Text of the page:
administration of Governor Abubakar Habu Hashidu (Matawallen Dukku) the first Executive Governor of Gombe  State  approved the creation of Tula chiefdom and appointed HRH Dr. Kokiya Atare Buba as the first Mai of Tula on 7th December, 2001 and was presented with a  staff of office in March 2003 at Kaltin Tula. This marked the new dawn in Tula after  struggle for over 60 years for a chiefdom. The State Government created 13 District for Tula Chiefdom in 2002 and appointed District Heads. The newly created 13 districts were short lived as it was dissolved by the administration of Governor Muhammed Danjuma Goje (Sarkin Yakin Gombe) in 2004, only 3-disticts of Tula Baule, Wange and Yiri along with their District Heads were left till date. The light shined brighter about a year after Tula was given chiefdom, the community was granted the privilege of becoming a Local Government Area. What a joy for the land; Tula Local Government was a reality bringing development to the door step of Tula as Wange was made the Headquarters. But as fate would have it, the Local Government was short lived and the hope of the people was dashed when on 20th January, 2004 the newly created local government was dissolved which marked yet another set back to the development of the chiefdom.  With the demise of the First Mai Tula Late Dr. Kokiya Atare Buba in December, 2009 his son Alh. Abubakar K.A Buba II succeeded him to the throne. 

He was appointed by the Gombe State Government on the 21st December, 2009 as the Mai Tula. With the appointment of His Royal Highness Alh. Dr. Abubakar Atare Buba II, the chiefdom has witnessed unprecedented development in human relations and restructuring of the traditional institution to a viable state. It is worthy of note that as a result of the purposeful leadership to his community, the state and the nation at large that he was bestowed with the Honorary Doctorate Degree in International Relations and Installation by the Chancellor ESPAM Formation University Cotonou, Benin Republic in June, 2016


Tula people have cultures and traditions that make them unique among many people as these can be seen through their beliefs, way of life, arts and craft, music and dances, architecture among other things.


Tula chiefdom housed different tribes in strategic locations of the chiefdom which among others are the Sakkwatawa, Zamfarawa, Katsinawa, Barebari, Tangale, Waja, Awak in the axis of Dagon ruwa, Karari, Garin waziri, Bilkintama,  Jauro Audi,  Balamusa,  Jomguri.  Also, Tangale at Mararraban Tula, Fantamin. Dadiya, Waja, Fulani, Hausawa, at Bambam Tula. At the eastern part of the chiefdom, the Waja, Jukun at Bwitile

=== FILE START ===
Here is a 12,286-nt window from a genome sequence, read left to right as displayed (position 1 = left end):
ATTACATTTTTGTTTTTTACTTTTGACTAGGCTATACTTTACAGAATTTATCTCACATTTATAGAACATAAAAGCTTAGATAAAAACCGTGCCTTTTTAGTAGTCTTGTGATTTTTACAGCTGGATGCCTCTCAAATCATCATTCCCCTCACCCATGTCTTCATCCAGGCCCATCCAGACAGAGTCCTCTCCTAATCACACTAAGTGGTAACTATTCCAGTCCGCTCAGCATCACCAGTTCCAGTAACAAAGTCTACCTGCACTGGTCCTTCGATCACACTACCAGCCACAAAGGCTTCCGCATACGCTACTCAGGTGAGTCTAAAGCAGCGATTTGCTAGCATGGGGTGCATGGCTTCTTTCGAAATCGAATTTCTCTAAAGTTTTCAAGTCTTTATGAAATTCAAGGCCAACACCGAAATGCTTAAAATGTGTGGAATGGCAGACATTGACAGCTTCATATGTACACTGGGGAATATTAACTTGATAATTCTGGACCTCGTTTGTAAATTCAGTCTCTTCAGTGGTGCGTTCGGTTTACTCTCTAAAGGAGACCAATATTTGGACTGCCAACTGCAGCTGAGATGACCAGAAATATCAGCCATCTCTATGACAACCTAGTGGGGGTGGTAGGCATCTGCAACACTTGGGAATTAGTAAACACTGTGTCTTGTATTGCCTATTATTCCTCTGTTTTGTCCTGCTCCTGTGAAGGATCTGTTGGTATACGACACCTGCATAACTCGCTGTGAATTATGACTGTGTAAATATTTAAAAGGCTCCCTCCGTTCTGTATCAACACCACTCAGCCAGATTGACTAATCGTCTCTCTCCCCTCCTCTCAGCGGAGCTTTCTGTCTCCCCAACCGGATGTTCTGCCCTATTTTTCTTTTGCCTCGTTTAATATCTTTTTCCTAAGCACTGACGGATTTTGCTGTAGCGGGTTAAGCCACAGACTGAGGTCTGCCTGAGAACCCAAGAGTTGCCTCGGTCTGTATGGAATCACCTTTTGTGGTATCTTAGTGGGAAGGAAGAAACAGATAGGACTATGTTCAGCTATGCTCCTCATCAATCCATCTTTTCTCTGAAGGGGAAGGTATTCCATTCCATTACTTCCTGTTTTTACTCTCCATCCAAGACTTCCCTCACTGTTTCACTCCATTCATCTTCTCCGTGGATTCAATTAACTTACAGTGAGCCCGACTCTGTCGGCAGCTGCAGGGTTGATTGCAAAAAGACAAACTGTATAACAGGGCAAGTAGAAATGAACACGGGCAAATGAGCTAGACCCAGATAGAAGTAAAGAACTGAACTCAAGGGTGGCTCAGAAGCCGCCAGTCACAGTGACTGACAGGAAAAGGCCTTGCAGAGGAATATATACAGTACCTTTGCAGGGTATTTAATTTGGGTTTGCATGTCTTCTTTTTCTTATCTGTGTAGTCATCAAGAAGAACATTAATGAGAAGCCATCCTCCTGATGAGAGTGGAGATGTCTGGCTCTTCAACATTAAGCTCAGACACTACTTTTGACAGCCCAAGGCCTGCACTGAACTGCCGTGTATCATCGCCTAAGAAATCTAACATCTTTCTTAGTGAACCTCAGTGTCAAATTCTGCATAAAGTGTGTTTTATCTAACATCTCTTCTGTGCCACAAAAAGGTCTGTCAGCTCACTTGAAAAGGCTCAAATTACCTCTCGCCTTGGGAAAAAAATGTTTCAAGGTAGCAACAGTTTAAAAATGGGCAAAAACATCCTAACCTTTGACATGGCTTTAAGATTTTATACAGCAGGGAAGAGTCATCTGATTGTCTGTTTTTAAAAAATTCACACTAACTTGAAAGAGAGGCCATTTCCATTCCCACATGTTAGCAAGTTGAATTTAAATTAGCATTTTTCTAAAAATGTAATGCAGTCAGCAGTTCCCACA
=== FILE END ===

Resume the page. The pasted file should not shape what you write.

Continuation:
Balanga Dam, Lungure, Lafiya and Jalingo. All the various tribes co-habit with Tula people and they even inter-marry for peaceful co-existence.


Tula was the 1st Headquarters of the defunct  Tangale  Waja  Native Authority which gave birth to present day Kaltungo, Billiri, Balanga and Shongom Local Government Areas known as Gombe South. We have heard of Jos Plateau, Obudu Ranch, Yankari Game Reserve and other notable tourist attractions in the nation, the development of Tula Plateau will add one more feather to the cap of Nigeria as regards tourism.  Tula is a potential tourist attraction capable of generating income to affect the nation’s economy positively in the North eastern zone of the country. Any amount invested by any of the three tiers of government towards the development of Tula is indeed not a waste but an investment that will definitely yield dividends in the nearest future. Apart from tourism, the exploration, mining and exploitation of the mineral resources like  Barite, Iron ore, Kaolin, Torpez, Aquamarine,  fine clay, Uranium, Basalt and a host  of unexploited minerals in the land is another  potential  source of income as well as employment,  capable of improving the nation’s economy.






1. Mai Jauro (leader of migration)


Founder of Baule

2. Mai Wumne


leader of migrated

3. Mai Silangani



4.  4. Mai Buba Mele




6.  5. Mai Aizagana Kudal



6. Mai Atare Buba



7. Mai Hassan Bwamade Musa

1957 -1998


8. Mai Ibrahim Hassan

1998-to date



1. Mai Kala (First colonial chief)



2. Mai Biligim



3. Mai Jatau Talaka



4. Mai Lumbe



5. Mai Bwayili



6. Mai Aliyu Tille Shamaki



7. Mai Abduallahi Aska Shamakai

  1969- to date



1. Mai Tayilin Buni (First colonial  chief)



2. Mai Buka Yero



3. Mai Mairiga Buba



4. Mai Adamu Kala



5. Mai Yerima Biyan Doma

1994- to date